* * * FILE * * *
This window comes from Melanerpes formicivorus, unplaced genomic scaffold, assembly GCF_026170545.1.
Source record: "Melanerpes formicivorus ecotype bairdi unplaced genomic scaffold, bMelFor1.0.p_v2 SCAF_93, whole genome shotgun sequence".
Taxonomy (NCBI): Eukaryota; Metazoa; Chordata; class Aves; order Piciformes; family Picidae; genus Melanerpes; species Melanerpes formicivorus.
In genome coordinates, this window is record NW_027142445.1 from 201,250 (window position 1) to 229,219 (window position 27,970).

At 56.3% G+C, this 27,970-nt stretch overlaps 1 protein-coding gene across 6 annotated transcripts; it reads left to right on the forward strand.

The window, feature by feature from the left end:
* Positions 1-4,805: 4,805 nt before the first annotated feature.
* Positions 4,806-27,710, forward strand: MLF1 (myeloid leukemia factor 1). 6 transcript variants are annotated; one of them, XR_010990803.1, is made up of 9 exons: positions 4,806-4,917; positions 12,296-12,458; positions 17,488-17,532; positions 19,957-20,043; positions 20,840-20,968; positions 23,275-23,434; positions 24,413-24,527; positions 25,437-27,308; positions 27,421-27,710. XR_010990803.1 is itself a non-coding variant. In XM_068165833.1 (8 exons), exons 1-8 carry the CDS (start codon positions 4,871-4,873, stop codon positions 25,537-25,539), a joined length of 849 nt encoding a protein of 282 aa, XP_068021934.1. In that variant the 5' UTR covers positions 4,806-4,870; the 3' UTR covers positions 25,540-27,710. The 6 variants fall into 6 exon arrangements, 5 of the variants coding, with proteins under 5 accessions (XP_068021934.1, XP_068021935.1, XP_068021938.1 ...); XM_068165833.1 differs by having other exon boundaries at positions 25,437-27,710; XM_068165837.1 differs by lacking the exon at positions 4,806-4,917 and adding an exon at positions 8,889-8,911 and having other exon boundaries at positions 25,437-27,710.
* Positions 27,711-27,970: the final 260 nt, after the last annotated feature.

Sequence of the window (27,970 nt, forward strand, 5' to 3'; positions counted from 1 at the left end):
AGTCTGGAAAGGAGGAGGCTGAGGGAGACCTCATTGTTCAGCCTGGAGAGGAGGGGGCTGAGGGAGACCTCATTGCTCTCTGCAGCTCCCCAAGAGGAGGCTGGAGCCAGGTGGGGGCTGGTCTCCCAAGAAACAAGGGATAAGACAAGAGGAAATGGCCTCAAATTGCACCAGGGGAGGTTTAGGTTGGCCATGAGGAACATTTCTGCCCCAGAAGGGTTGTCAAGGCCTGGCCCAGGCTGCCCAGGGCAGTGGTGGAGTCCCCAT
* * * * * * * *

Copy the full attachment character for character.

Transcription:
This window comes from Melanerpes formicivorus, unplaced genomic scaffold, assembly GCF_026170545.1.
Source record: "Melanerpes formicivorus ecotype bairdi unplaced genomic scaffold, bMelFor1.0.p_v2 SCAF_93, whole genome shotgun sequence".
Taxonomy (NCBI): Eukaryota; Metazoa; Chordata; class Aves; order Piciformes; family Picidae; genus Melanerpes; species Melanerpes formicivorus.
In genome coordinates, this window is record NW_027142445.1 from 201,250 (window position 1) to 229,219 (window position 27,970).

At 56.3% G+C, this 27,970-nt stretch overlaps 1 protein-coding gene across 6 annotated transcripts; it reads left to right on the forward strand.

The window, feature by feature from the left end:
* Positions 1-4,805: 4,805 nt before the first annotated feature.
* Positions 4,806-27,710, forward strand: MLF1 (myeloid leukemia factor 1). 6 transcript variants are annotated; one of them, XR_010990803.1, is made up of 9 exons: positions 4,806-4,917; positions 12,296-12,458; positions 17,488-17,532; positions 19,957-20,043; positions 20,840-20,968; positions 23,275-23,434; positions 24,413-24,527; positions 25,437-27,308; positions 27,421-27,710. XR_010990803.1 is itself a non-coding variant. In XM_068165833.1 (8 exons), exons 1-8 carry the CDS (start codon positions 4,871-4,873, stop codon positions 25,537-25,539), a joined length of 849 nt encoding a protein of 282 aa, XP_068021934.1. In that variant the 5' UTR covers positions 4,806-4,870; the 3' UTR covers positions 25,540-27,710. The 6 variants fall into 6 exon arrangements, 5 of the variants coding, with proteins under 5 accessions (XP_068021934.1, XP_068021935.1, XP_068021938.1 ...); XM_068165833.1 differs by having other exon boundaries at positions 25,437-27,710; XM_068165837.1 differs by lacking the exon at positions 4,806-4,917 and adding an exon at positions 8,889-8,911 and having other exon boundaries at positions 25,437-27,710.
* Positions 27,711-27,970: the final 260 nt, after the last annotated feature.

Sequence of the window (27,970 nt, forward strand, 5' to 3'; positions counted from 1 at the left end):
AGTCTGGAAAGGAGGAGGCTGAGGGAGACCTCATTGTTCAGCCTGGAGAGGAGGGGGCTGAGGGAGACCTCATTGCTCTCTGCAGCTCCCCAAGAGGAGGCTGGAGCCAGGTGGGGGCTGGTCTCCCAAGAAACAAGGGATAAGACAAGAGGAAATGGCCTCAAATTGCACCAGGGGAGGTTTAGGTTGGCCATGAGGAACATTTCTGCCCCAGAAGGGTTGTCAAGGCCTGGCCCAGGCTGCCCAGGGCAGTGGTGGAGTCCCCAT